King Benudhar Receives a Gift


An excerpt from the upcoming book, Monk on A River

- A Monk finds his Redemption by Helping Others Find Theirs

That very evening, when all others, save the palace guards are asleep, Benudhar quietly departs his private quarters, leaving his third wife, Gargi, sleeping alone in their bed. It’s a warm summer’s night and his restless mind is full of plans that might get the monastery facility built.

The moon is full and casts long shadows across the courtyards. The sky is crystal clear. He steps out onto one of the balconies, the one that overlooks the hospital wing of his palace, and he’s able to see down the valley and up Mount Samrddhi to the site proposed for the monastery. If one knew exactly where to look one could just make out the glinting of some white stone in the moonlight.

Benudhar's mind comes to rest on his earlier life as a despotic ruler and hoarder of wealth. He is remorseful and deeply sorry for how he had behaved as a younger man. He’s remorseful for having killed his enemies, even after they surrendered and laid down their arms. He’s remorseful for how he so loved gold and precious stones. He’s especially remorseful for having murdered his two older brothers so that he alone would have complete control over the kingdom. There is a lump in his throat and a tightness in his chest. He cries. He cries as he had never cried before. Not a cry of pain or despair, but tears of regret and disillusionment of how his life had been. Now, if he could, he’d reverse what ill deeds he had done.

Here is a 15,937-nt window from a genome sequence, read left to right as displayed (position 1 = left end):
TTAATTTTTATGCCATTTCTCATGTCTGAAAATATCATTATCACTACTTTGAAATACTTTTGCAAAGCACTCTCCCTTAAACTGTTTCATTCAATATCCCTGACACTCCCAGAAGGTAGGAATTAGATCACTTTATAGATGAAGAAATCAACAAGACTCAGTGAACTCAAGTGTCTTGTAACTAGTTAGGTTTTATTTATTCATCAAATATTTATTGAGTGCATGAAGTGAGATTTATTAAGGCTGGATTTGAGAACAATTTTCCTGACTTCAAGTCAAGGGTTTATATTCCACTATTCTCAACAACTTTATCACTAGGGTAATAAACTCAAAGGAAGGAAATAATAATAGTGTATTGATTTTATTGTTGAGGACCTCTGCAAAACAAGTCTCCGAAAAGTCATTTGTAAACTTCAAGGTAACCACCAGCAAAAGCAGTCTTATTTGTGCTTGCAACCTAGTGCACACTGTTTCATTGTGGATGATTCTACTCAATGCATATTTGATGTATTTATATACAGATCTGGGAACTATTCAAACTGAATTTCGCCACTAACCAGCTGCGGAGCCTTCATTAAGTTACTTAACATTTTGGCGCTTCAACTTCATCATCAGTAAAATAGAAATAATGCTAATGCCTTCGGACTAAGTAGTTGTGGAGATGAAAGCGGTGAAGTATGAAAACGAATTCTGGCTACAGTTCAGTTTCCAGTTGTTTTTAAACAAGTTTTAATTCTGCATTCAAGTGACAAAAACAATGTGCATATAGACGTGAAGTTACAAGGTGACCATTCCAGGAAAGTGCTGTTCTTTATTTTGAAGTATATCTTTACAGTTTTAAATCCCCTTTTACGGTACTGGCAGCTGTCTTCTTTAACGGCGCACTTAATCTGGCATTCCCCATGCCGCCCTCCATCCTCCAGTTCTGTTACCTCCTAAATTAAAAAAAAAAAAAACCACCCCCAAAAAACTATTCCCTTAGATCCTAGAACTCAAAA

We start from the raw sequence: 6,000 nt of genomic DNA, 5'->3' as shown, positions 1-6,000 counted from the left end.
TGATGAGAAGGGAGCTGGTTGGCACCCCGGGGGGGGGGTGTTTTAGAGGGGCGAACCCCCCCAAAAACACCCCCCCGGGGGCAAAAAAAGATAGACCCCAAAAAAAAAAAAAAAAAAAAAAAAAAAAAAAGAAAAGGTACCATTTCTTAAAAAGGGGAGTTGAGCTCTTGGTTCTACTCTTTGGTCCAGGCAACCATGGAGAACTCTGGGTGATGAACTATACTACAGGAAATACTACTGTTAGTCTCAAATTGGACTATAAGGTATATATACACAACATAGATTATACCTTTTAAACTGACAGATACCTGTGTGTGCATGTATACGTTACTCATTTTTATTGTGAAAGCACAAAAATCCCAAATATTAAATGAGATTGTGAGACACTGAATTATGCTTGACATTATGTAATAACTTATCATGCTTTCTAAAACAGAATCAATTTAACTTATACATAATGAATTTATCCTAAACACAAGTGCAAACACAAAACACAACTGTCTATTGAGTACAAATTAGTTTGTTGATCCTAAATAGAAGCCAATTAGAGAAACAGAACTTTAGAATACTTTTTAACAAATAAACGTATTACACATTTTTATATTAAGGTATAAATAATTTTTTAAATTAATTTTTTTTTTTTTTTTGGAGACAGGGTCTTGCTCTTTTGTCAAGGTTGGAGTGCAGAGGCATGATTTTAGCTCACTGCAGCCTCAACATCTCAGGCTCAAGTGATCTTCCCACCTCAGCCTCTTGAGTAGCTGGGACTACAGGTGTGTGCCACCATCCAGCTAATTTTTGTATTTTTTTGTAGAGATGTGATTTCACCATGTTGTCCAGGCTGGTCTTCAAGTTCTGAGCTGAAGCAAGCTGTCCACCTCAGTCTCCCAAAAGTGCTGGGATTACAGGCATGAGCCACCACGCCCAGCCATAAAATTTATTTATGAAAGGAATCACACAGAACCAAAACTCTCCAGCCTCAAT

A tear falls to the polished marble floor. Unseen by Benudhar it expands to a small salty puddle. As Benudhar shifts his weight, his bare foot lands in the cool puddle and he is slightly startled. He steps back, bemused. How can the puddle be forming from dry marble? The somewhat translucent water reflects the starlight and shimmers as if it had a life of its own. As he watched, it begins to transform into a figure, rising, growing to human size.

In a panic Benudhar turns to flee from the balcony, his quick intake of breath, ready to call out for help, but before he can do either, he is entreated, by a musical female voice, to stay and be not afraid. He freezes, shoulders hunched in fear.

“Turn and behold me,” orders the voice. Though terrified, he does so.

He faces a beautiful woman, dressed in playful robes and scarves that flutter gently in the evening breeze. Her green eyes are bright, friendly, yet exhibit an edge. Her cheekbones are sharp and high. Her nose noble and her features dark. Her hair, jet black, cascaded down her back, almost to her waist and was held in place with what appeared to be a floral braid of some sort. Her skin is almost luminous in the moonlight seeming to reflect not only the moon, but the stars as well. The woman is tall, almost as tall as himself and she is slender, but seemingly well muscled.

Despite her appearance from thin air, his fear drains almost as quickly as it arose, although to say he was calm would have been an overestimation.

“Are … are you real?” he asks in a hesitant voice.

“As real as needs be, Benudhar.”

“How do you know me? How do you address me with such familiarity? What business have you with me? How have you come here? I shall call the guards.”

The woman tilted her head. “Business? Yes, business. I have business with you, Benudhar. Business, short enough.”

With this, a calm came over the man. The king, after all, understood business.

“Have you a name. How am I to call you?” asked Benudhar

“To you, I am Tsultrim. A messenger and sometimes protector.”

“Are you here to protect me or enlighten me?”

“Enlighten?” replied Tsultrim with a gentle laugh. “Enlighten. No. I think not Benudhar. There is much for you to do before I can help with that, if at all. No. Still, I am here to help you, as I might, in what small way I can.”